Egypt, CÈsar Ch·vez and Nonviolence

The most impressive aspect of the Egyptian uprising that overthrew Hosni Mubarak is its nonviolent nature. What violence that did occur came from the goon squads in support of the now-fallen dictator.

It was remarkable how the Egyptian people reflected the power of nonviolence. It was like watching Gandhi and his nonviolent movement that achieved independence for India in the post-World War II period.

But it also resonated with me the nonviolence of César Chávez, who, influenced by Gandhi and Martin Luther King, Jr, used nonviolence to accomplish what had never successfully been done: organize farm workers into a union.

The very week the Egyptian people toppled Mubarak, my undergraduate seminar at the University of California Santa Barbara was reading my edited book, The Gospel of César Chávez: My Faith In Action. Chávez is one of the major spiritual leaders in the United States in the 20th century. You cannot understand Chávez without knowing the importance of faith to him.

The book contains Chávez's reflections on a variety of spiritual topics that underscores how deeply religious and spiritual he was. Included are Chávez's meditations on abuelita theology (the spiritual influence of his grandmother and mother on him), the power of faith, human dignity, the poor, self-sacrifice, social justice, pilgrimage and fasting. But the largest section is on nonviolence and the power of nonviolence.

For Chávez, as for Gandhi and King, nonviolence was not just a strategy -- it was a philosophy of life.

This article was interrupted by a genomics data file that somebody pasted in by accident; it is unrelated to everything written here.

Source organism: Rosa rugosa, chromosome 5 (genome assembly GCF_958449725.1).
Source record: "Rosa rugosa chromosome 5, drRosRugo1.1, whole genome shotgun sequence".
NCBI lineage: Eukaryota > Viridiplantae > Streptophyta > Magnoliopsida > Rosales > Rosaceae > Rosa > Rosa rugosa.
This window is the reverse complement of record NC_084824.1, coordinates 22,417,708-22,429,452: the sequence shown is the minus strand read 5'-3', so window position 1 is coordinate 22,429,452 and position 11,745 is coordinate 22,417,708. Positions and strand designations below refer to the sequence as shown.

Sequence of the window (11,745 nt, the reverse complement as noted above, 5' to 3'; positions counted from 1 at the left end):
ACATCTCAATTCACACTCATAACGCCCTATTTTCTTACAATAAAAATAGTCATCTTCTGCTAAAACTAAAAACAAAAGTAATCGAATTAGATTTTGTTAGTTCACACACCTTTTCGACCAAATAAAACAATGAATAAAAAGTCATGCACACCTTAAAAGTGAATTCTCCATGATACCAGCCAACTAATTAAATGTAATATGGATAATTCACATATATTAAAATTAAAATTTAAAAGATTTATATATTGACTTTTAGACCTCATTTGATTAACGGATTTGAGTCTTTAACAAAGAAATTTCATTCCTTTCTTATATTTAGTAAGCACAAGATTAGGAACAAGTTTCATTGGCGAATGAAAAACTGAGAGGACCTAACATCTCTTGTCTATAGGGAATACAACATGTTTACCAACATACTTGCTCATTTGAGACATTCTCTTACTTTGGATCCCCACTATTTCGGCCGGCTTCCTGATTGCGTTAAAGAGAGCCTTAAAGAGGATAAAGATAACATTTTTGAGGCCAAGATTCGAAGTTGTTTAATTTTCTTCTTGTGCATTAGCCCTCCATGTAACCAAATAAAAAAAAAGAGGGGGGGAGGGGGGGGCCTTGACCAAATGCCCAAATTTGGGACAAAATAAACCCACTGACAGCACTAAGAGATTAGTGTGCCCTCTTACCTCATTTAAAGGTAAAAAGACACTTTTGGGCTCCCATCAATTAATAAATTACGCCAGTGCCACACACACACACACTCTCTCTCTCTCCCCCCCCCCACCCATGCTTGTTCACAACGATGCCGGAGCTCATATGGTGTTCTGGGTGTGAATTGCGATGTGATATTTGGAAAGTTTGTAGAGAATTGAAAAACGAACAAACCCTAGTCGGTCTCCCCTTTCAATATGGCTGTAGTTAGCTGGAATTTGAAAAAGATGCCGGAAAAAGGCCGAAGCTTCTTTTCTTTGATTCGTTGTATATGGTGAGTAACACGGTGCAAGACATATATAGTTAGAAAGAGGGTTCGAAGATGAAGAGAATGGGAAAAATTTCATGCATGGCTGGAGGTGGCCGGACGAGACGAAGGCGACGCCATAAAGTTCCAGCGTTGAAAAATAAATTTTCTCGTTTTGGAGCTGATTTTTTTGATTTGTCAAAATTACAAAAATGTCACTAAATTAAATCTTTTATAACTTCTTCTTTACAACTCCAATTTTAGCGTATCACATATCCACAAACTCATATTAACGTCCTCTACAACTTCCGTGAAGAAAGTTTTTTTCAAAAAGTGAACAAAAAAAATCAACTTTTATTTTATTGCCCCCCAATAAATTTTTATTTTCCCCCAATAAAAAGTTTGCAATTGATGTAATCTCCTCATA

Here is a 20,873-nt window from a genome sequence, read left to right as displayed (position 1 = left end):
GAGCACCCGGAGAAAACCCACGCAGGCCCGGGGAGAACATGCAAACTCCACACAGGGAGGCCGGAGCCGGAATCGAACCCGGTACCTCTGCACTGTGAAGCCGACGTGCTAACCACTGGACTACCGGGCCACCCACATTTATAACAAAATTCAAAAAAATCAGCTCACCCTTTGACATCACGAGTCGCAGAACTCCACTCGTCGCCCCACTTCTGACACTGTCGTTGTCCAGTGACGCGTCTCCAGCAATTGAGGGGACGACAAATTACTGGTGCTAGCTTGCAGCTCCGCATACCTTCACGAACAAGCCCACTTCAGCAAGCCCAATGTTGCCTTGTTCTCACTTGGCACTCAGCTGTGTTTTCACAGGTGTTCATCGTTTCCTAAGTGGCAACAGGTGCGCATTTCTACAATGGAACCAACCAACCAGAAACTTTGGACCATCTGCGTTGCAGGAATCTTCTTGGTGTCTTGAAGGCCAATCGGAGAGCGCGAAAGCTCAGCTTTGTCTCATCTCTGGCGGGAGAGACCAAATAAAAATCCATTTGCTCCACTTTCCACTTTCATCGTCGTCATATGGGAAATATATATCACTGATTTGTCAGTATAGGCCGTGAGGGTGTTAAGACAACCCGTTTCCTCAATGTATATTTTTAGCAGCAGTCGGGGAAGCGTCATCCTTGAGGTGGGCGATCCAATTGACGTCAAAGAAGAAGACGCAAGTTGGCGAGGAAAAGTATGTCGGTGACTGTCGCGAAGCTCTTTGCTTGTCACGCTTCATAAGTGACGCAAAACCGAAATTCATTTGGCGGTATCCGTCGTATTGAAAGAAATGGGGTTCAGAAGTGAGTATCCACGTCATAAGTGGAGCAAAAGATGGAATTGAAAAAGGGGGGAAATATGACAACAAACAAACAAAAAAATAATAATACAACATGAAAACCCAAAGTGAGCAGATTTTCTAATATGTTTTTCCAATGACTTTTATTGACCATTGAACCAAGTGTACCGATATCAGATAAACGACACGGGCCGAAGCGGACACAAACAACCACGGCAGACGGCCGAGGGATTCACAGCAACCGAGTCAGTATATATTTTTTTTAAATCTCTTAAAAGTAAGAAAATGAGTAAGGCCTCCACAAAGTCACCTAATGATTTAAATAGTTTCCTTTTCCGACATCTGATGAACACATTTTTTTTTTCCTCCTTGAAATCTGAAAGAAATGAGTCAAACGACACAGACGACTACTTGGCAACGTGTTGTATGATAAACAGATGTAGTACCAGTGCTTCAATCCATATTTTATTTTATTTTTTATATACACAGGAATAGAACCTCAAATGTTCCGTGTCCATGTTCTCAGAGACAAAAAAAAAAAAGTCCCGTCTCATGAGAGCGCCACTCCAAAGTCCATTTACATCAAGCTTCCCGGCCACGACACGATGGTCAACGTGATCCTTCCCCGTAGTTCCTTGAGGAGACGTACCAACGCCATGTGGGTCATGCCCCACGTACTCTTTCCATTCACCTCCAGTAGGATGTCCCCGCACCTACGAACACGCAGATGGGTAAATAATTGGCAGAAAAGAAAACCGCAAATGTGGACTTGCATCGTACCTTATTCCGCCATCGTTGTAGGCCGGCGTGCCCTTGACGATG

As humanists, they believed in the sanctity of life; therefore, you do not do injury to someone's life. At the same time, for Chávez, Gandhi and King, nonviolence was and is not passive.

Chávez used the term "militant nonviolence" to indicate that nonviolence also means organizing and struggling for one's goals and principles. In Chávez's case, it was the struggle to achieve dignity and justice for the farm workers. This is what the Egyptians did; they used militant nonviolence.

Here are some of Chávez's reflections on nonviolence to put further perspective to the historical events witnessed in Egypt.

"I am not a nonviolent man. I am a violent man who is trying to be nonviolent."

"People equate nonviolence with inaction -- with not doing anything -- and it's not that at all. It's exactly the opposite."

"Through nonviolent action in this nation and across the world social justice can be gotten."

"You reap what you sow; if we become violent with others, then we will become violent among ourselves. Social justice for the dignity of man [people] cannot be won at the price of human life."

"Nonviolence is more powerful than violence. We are convinced that nonviolence supports you if you have a just and moral cause. Nonviolence gives the opportunity to stay on the offensive, which is of vital importance to win any contest."

"True nonviolence is an impossibility without the possession of unadulterated fearlessness."

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